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Scottish councils are committed to providing quality services at a price people can afford and to the principles of...
Scottish councils are committed to providing quality services at a price people can afford and to the principles of best value, COSLA has told local government minister Calum MacDonald.

'Our aspirations for local government are very similar to those of the Scottish Office,' COSLA president Keith Geddes said after the first meeting between COSLA and the Scottish Office in the 1999-2000 local government finance round.

'We both want to see strong local government providing the services that communities both want and need - and within the terms of the best value regime, but new pressures on local government resources will make it impossible for us to fully achieve that without changes in the funding settlement,' he said.

'Under the present arrangements central government controls both our level of spending and how much money we receive by way of grant.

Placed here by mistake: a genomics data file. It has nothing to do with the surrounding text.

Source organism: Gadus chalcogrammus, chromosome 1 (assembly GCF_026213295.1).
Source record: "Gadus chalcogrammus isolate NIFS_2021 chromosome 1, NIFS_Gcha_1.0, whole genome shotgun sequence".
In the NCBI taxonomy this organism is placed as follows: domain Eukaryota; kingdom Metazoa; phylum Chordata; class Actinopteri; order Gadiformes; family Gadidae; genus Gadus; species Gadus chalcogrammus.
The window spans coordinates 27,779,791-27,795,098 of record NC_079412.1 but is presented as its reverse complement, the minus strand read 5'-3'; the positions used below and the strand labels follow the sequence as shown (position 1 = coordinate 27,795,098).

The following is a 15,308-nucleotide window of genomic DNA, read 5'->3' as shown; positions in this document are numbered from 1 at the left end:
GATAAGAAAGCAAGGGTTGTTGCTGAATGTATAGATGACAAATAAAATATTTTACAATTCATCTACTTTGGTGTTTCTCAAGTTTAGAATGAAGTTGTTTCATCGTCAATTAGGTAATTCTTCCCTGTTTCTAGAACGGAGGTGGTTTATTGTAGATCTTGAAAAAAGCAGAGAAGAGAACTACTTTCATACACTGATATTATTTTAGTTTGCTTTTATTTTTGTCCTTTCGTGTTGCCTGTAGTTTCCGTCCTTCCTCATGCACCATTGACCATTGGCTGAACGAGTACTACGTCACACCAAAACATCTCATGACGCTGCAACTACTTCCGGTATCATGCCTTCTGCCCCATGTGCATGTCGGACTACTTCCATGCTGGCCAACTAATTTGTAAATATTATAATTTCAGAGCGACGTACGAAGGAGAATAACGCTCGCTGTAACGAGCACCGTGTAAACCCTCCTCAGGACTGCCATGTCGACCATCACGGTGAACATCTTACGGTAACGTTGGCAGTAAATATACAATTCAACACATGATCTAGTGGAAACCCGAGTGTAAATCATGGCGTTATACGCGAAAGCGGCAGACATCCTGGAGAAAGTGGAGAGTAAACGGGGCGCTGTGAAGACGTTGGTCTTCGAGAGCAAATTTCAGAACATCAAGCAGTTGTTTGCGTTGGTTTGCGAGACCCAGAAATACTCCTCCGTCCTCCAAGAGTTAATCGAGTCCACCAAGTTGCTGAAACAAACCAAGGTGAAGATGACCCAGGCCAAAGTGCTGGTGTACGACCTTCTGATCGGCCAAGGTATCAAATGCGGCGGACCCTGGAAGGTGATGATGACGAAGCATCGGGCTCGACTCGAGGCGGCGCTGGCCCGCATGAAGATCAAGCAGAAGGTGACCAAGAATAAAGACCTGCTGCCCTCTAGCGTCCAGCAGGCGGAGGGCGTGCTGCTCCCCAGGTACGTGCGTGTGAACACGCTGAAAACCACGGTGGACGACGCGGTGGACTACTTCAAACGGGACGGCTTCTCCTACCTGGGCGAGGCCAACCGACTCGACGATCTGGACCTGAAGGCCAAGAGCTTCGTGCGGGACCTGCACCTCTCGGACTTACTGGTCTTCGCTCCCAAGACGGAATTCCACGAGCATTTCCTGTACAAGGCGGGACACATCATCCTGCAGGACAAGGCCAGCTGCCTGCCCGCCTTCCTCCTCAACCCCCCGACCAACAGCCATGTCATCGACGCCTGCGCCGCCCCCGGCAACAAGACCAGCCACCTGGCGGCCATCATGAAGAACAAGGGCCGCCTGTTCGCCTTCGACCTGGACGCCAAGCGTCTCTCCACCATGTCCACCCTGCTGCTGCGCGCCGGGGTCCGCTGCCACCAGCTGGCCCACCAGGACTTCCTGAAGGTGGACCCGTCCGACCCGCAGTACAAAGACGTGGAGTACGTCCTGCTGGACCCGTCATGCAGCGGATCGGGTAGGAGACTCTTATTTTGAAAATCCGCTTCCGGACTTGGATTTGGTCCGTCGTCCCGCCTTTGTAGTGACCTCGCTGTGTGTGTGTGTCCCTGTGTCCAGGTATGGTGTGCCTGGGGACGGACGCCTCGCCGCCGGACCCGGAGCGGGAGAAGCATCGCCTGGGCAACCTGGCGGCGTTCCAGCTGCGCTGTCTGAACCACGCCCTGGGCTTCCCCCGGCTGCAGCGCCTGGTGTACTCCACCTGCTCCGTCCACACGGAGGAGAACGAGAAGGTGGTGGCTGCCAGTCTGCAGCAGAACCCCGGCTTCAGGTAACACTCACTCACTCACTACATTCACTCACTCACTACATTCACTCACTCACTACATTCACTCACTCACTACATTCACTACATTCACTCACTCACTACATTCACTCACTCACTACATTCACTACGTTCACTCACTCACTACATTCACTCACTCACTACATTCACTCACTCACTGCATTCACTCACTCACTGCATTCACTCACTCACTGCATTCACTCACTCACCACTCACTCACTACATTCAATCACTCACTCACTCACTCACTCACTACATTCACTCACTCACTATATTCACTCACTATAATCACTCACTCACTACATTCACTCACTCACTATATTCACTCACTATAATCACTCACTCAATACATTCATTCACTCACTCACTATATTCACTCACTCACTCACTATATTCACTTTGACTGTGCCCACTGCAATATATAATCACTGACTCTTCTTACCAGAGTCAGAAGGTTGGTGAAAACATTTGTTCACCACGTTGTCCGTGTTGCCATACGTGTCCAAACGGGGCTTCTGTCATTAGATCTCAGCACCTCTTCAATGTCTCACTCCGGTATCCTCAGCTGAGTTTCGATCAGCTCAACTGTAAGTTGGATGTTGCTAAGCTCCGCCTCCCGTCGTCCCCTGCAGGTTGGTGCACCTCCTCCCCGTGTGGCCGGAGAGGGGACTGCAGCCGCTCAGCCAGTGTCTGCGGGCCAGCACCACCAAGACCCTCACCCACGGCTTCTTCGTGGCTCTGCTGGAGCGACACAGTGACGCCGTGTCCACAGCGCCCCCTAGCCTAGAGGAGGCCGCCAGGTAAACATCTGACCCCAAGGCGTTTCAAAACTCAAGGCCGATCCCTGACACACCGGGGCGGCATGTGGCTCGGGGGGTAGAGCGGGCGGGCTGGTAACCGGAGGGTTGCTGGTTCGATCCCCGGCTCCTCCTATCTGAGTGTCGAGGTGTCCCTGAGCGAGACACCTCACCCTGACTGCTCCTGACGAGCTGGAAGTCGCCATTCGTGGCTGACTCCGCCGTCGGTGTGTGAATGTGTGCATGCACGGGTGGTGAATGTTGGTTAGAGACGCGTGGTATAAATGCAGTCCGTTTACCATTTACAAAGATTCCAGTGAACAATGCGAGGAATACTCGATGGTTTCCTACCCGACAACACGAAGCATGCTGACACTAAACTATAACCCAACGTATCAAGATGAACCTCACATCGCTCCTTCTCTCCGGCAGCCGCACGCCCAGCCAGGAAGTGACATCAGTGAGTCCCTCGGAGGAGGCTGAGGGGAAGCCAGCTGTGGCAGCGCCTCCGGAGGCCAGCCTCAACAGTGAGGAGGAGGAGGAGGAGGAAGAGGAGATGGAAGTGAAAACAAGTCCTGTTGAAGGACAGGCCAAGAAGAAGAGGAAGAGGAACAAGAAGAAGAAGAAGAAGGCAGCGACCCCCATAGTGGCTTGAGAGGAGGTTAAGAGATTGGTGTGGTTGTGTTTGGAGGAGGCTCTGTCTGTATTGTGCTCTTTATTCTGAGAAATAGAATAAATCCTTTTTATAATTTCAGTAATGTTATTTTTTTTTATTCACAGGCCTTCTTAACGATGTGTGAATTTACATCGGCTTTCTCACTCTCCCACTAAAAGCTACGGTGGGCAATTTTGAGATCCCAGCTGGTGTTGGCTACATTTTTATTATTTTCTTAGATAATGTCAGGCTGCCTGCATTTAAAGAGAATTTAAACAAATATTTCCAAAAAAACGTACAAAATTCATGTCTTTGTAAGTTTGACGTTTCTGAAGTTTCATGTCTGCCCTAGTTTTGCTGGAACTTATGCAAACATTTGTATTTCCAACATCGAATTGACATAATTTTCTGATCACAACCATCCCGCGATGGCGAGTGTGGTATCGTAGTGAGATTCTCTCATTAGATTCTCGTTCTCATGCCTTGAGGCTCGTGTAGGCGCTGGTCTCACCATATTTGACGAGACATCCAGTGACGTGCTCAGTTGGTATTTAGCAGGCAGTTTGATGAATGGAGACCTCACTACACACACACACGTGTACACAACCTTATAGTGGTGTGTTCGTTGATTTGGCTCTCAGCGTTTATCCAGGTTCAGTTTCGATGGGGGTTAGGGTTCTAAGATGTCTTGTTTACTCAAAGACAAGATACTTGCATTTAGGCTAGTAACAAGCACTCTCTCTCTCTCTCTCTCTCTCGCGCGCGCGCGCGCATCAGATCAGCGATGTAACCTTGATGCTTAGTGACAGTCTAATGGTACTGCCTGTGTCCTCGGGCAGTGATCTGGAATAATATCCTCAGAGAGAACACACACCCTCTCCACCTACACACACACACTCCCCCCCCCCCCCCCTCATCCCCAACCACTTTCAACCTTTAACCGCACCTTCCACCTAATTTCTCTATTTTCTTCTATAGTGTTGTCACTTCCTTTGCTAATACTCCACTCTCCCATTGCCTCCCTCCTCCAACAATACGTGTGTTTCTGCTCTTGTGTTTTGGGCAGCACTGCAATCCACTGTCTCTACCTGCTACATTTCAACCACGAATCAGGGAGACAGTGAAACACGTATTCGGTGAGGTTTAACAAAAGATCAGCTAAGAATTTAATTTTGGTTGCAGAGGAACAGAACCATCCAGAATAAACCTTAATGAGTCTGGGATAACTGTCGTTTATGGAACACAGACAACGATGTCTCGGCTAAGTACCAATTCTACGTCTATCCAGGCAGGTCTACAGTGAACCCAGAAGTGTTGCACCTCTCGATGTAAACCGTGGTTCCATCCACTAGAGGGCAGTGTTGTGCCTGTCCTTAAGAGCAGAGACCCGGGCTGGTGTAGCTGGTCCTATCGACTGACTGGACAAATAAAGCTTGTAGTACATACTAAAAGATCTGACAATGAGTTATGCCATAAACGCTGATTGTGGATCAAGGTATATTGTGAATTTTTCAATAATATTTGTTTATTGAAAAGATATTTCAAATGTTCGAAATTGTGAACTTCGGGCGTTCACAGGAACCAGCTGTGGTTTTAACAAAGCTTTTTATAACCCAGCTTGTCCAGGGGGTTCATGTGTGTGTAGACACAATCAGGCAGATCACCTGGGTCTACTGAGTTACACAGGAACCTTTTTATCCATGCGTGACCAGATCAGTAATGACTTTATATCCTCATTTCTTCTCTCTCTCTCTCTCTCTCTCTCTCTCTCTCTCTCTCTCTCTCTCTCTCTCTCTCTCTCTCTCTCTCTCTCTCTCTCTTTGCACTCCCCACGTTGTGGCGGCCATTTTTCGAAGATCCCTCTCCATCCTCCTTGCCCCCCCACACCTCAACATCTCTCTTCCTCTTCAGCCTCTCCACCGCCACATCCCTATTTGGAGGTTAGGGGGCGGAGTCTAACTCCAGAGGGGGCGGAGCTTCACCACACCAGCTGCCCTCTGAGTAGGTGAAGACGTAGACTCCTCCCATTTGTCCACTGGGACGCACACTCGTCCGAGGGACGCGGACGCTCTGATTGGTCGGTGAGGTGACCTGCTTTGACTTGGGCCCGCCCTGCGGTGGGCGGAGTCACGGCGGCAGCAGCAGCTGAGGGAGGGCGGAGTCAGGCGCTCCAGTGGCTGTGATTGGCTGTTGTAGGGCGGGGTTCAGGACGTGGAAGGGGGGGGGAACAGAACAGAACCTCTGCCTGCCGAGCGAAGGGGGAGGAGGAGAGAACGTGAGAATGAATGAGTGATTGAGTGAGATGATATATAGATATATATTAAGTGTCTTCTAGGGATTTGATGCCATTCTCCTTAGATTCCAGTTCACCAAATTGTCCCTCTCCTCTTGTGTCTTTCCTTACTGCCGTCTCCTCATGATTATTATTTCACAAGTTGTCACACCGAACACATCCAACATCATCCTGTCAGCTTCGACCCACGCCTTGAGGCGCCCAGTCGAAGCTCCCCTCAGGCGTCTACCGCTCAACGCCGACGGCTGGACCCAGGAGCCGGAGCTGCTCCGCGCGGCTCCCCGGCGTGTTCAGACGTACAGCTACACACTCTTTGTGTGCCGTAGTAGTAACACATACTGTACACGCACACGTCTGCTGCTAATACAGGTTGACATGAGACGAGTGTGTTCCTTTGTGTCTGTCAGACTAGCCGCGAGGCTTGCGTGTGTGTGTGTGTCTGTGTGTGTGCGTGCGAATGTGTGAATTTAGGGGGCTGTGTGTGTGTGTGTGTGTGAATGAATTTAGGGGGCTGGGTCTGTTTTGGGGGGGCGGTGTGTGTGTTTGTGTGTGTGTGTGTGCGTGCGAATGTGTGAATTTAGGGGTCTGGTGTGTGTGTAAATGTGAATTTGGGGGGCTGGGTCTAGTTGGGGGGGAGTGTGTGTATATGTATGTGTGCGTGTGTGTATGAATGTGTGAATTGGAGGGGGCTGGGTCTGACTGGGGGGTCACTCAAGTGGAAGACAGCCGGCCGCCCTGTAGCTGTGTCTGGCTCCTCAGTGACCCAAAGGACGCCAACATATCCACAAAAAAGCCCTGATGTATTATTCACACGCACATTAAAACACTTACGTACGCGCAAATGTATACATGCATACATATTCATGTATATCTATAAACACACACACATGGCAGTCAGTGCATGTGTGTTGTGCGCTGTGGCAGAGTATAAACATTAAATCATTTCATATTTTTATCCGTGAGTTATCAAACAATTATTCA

'Therefore the level of service that we can provide and the level of the council tax are very heavily dependent upon these decisions made by the secretary of state.

'With the results of the comprehensive spending review to be announced soon, now is the opportunity for the government to take a far more realistic view of our expenditure requirements and to fund these accordingly.

'While we appreciated the extra£117m found this year for education and food hygiene these must be retained within the system and built upon.

'Over the years there have been areas of spending which have not been properly costed or funded by central government. For example we are now in the fifth year of self-financing pay awards at a cost of about£100m per annum.

'If this cost is not recognised in either the settlement for next year or the CSR covering the next three years then we will face the prospect of further job losses, cuts in services and increases in charges.

'Over the last two years over 10,500 jobs have been shed in local government this has a direct effect on local economies throughout Scotland.

'Inflation is currently running at a rate of 4.5% and the settlement for next year needs to recognise the spending pressures which arise.

'We have today warned the minister of the severity of the situation,' cllr Geddes concluded, 'and I hope they will take our views into

account both in terms of the 1999-2000 settlement and the comprehensive spending review.'

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